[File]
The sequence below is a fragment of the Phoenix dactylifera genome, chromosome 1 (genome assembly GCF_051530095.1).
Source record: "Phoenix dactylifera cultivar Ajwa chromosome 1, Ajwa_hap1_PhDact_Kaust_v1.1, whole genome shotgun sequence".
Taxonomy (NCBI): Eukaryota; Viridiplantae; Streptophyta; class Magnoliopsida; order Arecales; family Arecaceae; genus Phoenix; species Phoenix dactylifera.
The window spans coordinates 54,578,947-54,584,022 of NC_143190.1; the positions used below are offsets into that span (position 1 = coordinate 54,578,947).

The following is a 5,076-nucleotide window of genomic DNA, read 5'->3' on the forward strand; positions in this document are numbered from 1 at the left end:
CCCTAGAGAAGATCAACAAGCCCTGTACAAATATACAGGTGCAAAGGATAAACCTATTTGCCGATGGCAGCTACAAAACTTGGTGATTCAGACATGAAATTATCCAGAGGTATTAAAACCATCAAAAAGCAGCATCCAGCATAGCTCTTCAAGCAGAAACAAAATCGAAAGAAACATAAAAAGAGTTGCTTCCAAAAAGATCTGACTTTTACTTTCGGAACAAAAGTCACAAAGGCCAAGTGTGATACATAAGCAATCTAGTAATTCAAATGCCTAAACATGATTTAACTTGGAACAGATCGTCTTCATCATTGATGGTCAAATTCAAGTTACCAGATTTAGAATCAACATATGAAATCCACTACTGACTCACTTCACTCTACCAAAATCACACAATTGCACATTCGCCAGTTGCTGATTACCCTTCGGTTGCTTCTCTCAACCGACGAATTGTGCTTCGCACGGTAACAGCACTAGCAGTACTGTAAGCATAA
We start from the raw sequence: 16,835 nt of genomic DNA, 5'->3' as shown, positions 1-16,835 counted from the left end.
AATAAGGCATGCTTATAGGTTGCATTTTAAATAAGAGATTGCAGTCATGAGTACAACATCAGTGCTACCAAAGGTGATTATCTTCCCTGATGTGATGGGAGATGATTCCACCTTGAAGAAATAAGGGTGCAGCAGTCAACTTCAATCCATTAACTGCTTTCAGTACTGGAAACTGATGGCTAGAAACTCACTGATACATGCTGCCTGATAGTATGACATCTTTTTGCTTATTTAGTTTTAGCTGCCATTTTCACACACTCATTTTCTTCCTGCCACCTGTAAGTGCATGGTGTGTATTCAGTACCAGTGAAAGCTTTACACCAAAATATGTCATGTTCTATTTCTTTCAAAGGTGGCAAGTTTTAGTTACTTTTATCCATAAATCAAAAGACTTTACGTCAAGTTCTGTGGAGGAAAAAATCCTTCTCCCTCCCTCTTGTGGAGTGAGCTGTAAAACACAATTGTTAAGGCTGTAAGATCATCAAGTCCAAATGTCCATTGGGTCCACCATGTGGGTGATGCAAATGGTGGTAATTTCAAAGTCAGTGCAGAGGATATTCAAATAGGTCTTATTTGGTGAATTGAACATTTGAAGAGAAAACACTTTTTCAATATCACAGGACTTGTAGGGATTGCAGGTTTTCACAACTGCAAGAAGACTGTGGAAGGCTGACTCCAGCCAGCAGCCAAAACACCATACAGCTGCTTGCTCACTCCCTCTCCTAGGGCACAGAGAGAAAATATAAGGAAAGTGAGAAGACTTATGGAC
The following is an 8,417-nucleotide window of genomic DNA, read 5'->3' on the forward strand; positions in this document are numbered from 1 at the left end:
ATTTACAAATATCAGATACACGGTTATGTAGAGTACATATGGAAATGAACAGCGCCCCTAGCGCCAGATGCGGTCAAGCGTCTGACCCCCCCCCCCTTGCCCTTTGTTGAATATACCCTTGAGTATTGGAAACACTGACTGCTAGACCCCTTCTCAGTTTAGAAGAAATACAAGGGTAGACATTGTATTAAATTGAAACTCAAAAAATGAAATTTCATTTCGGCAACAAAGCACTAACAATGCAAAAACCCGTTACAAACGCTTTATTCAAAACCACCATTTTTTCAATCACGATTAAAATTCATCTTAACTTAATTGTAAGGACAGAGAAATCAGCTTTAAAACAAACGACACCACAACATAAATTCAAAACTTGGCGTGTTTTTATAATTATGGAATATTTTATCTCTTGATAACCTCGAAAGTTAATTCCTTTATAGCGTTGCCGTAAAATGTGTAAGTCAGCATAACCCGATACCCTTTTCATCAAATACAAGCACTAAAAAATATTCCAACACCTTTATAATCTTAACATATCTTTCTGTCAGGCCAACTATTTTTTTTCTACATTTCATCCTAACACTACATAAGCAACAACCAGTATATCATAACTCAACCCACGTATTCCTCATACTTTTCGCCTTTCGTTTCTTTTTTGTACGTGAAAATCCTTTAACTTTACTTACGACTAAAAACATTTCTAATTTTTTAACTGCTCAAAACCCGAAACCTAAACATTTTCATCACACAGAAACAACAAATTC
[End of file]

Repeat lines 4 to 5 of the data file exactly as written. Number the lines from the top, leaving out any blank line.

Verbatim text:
The window spans coordinates 54,578,947-54,584,022 of NC_143190.1; the positions used below are offsets into that span (position 1 = coordinate 54,578,947).

The following is a 5,076-nucleotide window of genomic DNA, read 5'->3' on the forward strand; positions in this document are numbered from 1 at the left end: